There are four seasons in a relationship and the first is always summer. The beginning of a relationship is usually characterized by excitement and exhilaration. This is the season where couples are enamored with each other and oftentimes  inseparable. There is what most people describe as a “spark” — there’s warmth, joy, fun, and spontaneity in the relationship. There are date nights, quality time, vacations, and relentless effort to please one another. There is also unconditional  acceptance, where couples tend to embrace all aspects of each other, both the good and bad, and in some cases even overlook their partner’s flaws. Many of the characteristics that initially attract a person to their partner oftentimes are the same traits they later despise. Conversely, some of the qualities that manifest later in the relationship as problematic were present initially but went unnoticed or sometimes disregarded. 

Marital Boredom (MB) typically arises when the initial “spark” has decreased and the relationship begins to lack excitement, discovery, challenge, and growth. It is important to acknowledge that relationships occur in cycles or seasons, and some periods of “boredom” are normal. Some common reasons for marital boredom include:

Complacency. After a couple have been together for an extended period they often become too comfortable. It is always encouraged that couples feel comfortable with one another but sometimes they become complacent or lazy, taking one another for granted. Sometimes once a person communicates that they feel safe and secure in their relationship, the partner at least unconsciously feels their work is done and decreases their efforts. This can be a dangerous trap to fall into in a relationship as it may cause deeper issues when one partner feels unappreciated and taken for granted.  Therefore, it is better to foster the habit of continually expressing love and gratitude for your partner.

Routine Daily Life. In adulthood, life becomes routine very quickly. It is easy to fall victim to engaging in the same activities every day, especially during the work/school week when life literally revolves around work/school because adults spend the majority of the week there. On an average weekday, one wakes up early for work, works most of the day, arrives home tired from work, then goes to bed to do it all over again. Life becomes mundane easily. While stability and dependability are necessary components to any relationship, it is essential to step out of the comfort zone periodically. Individuals and couples alike must be intentional about overcoming this by incorporating some novelty and excitement into an average day. For example, sometimes date night can be on an evening after work, not just the weekends. Oftentimes, routine can be overcome simply by reintroducing the element of surprise back into the relationship.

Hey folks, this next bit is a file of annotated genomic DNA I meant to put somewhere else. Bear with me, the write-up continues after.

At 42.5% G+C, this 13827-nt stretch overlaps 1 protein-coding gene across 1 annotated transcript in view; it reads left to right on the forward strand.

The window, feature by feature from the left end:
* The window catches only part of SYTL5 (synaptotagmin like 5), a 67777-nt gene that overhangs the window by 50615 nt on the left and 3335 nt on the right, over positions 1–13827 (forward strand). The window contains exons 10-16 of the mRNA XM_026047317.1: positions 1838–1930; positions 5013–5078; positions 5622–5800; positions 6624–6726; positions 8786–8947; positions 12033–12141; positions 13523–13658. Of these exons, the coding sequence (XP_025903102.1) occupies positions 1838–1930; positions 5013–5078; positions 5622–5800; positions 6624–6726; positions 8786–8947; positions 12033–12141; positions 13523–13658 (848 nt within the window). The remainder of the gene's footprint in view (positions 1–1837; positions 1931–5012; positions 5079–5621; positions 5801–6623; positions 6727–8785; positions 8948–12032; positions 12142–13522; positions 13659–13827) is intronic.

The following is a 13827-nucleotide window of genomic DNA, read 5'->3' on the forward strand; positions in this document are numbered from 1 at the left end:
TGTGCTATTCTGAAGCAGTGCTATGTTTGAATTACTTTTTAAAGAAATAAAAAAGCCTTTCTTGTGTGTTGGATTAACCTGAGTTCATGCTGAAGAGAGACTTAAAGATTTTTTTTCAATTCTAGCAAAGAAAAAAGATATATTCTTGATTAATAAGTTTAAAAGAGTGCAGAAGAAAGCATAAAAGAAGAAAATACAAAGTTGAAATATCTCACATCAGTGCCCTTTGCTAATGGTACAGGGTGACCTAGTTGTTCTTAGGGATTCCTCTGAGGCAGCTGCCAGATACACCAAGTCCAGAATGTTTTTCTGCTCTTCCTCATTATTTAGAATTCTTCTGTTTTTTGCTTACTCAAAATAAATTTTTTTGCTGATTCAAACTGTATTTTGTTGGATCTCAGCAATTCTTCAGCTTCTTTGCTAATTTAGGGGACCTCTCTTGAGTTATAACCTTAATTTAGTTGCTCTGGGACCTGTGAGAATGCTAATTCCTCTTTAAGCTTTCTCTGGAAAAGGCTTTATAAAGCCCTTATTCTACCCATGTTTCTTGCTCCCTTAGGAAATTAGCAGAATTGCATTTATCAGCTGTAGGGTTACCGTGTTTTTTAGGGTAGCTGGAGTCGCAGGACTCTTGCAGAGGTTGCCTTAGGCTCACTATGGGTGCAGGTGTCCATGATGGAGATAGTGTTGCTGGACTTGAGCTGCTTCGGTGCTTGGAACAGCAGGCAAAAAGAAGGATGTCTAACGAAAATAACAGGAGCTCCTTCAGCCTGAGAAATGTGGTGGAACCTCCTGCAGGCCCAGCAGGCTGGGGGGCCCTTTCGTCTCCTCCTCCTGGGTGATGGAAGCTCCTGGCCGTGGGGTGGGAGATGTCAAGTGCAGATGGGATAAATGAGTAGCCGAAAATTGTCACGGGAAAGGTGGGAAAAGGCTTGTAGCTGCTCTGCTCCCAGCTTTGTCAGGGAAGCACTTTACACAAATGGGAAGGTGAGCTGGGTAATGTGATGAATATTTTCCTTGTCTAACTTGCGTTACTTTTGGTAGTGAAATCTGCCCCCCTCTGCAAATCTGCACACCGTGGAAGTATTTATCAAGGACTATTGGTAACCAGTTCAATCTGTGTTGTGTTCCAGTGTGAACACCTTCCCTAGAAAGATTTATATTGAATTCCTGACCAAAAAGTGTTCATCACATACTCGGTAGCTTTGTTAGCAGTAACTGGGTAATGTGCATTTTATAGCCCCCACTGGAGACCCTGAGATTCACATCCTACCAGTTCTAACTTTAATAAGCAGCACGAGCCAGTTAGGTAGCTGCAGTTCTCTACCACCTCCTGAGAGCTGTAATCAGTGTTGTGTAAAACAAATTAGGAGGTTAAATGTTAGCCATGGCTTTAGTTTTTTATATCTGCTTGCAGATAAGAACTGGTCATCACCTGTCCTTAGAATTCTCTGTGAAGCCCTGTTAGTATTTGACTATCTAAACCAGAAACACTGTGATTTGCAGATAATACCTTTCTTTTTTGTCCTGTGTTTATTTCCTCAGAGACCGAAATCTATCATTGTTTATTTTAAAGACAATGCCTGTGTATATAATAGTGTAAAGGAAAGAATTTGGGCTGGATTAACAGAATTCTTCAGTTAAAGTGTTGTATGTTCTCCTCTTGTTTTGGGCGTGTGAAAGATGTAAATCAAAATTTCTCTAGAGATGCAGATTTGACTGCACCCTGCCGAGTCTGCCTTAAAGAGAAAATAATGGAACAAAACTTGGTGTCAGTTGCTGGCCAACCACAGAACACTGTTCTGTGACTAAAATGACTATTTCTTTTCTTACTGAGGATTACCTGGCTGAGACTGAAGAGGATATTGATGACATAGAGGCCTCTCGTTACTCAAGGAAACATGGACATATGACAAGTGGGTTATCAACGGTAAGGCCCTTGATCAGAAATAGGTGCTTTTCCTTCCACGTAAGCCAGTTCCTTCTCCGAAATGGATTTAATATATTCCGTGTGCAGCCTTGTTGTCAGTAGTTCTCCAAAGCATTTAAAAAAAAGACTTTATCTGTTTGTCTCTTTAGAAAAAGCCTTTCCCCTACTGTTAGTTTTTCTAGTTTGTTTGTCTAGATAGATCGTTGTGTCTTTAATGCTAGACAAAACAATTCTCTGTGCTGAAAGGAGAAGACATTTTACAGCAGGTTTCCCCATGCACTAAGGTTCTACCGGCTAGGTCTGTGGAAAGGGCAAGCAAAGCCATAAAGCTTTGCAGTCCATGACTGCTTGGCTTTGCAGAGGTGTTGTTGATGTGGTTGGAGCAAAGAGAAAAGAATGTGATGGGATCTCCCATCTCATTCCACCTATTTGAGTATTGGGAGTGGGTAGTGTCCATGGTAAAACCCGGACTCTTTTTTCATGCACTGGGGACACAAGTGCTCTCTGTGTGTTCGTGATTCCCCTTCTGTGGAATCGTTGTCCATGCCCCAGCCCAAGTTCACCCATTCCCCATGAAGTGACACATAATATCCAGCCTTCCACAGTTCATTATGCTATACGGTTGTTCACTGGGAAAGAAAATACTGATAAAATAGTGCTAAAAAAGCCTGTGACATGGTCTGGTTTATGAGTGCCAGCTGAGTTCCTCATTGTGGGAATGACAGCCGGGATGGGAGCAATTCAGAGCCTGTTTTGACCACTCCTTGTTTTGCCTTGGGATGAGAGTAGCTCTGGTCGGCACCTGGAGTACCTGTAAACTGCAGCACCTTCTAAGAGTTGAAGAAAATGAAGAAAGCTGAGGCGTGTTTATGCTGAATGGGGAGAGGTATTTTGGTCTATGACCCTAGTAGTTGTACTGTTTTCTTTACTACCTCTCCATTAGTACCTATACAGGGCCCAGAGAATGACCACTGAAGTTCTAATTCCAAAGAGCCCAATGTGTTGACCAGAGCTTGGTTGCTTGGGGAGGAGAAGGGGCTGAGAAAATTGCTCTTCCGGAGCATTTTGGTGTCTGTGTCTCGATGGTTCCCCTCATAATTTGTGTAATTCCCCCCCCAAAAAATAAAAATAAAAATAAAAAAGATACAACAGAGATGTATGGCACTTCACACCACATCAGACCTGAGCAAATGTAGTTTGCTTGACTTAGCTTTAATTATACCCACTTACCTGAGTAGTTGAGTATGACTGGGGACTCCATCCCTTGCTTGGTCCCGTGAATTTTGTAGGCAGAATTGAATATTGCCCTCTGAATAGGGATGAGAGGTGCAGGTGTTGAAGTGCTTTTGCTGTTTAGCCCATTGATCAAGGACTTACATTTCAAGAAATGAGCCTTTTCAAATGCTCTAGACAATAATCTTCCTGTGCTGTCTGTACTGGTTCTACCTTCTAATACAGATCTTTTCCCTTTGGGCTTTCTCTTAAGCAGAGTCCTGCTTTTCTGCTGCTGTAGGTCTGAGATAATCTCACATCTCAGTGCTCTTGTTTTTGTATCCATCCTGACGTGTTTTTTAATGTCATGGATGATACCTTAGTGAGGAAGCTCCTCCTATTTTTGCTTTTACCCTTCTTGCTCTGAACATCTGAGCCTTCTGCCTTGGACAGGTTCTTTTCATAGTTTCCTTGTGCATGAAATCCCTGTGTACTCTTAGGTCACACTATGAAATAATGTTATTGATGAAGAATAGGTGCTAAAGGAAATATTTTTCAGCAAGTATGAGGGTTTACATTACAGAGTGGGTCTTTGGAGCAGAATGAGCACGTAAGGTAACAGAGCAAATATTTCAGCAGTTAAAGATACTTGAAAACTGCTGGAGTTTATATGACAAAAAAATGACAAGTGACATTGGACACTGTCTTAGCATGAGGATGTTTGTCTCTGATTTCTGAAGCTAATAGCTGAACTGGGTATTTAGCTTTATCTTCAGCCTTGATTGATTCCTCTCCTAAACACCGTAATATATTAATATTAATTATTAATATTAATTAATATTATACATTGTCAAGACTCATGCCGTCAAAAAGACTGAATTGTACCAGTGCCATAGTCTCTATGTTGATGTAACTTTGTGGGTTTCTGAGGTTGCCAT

Quality Time. Spending time together in a relationship is necessary to form a bond and connection. A relationship can feel boring and unsatisfying when there’s too much quality time or not enough. When couples have not prioritized time in the relationship, one can feel lonely, rejected, and unloved. On the other hand, too much time together can also contribute to feelings of boredom and even worse, frustration. During the COVID-19 pandemic, divorce rates skyrocketed to an all-time high as couples were forced to spend excessive amounts of time together during quarantine. It is important to maintain a healthy balance between time together and apart to prevent boredom- as the saying goes, “absence makes the heart grow fonder.” Another consideration is when the family expands, it becomes more difficult to spend time alone because most activities tend to include the children or revolve around them. However, married couples should routinely prioritize time together without the kids. 

Experiencing Disconnection. A variety of factors can contribute to a disconnection in the relationship. Feeling disconnected from your partner can be emotional or physical. In a healthy relationship, emotional connectedness should remain even after the butterflies have gone away. As time passes in the relationship, both partners must be deliberate about staying connected to each other by providing proper care and attention needed to maintain a healthy partnership. When feelings of disconnection are physical in nature, have a discussion with your partner about how to restore physical and/or sexual intimacy in the relationship.

Lack of Connection with Self. A relationship can become boring when there is little opportunity to connect with yourself, express your individuality, or explore your own interests. Remember, you fell in love with an interesting individual. When it is expected to immerse yourself in your partner or the relationship, things can become boring and disconcerting. Ensure your partner has room in the relationship for self-discovery, self-exploration, and the ability to maintain a self of sense; support and encourage them to do so and model by maintaining your own self-connectedness in relationship. By doing so, couples can create an environment where they are able to grow together instead of apart.

Marital Boredom should be addressed in the relationship when it continues to persist past a point that is reasonable or seasonal. That is, boredom will occur, but it should come and go and not be persistent. Keep an open line of communication with your partner about your feelings and needs. Also, be willing to make personal adjustments that will assist with the change you’re looking for within the marriage. If marital boredom persists and you or your partner are dissatisfied with the relationship, marriage therapy can often help you rekindle an old spark, or even create a new spark!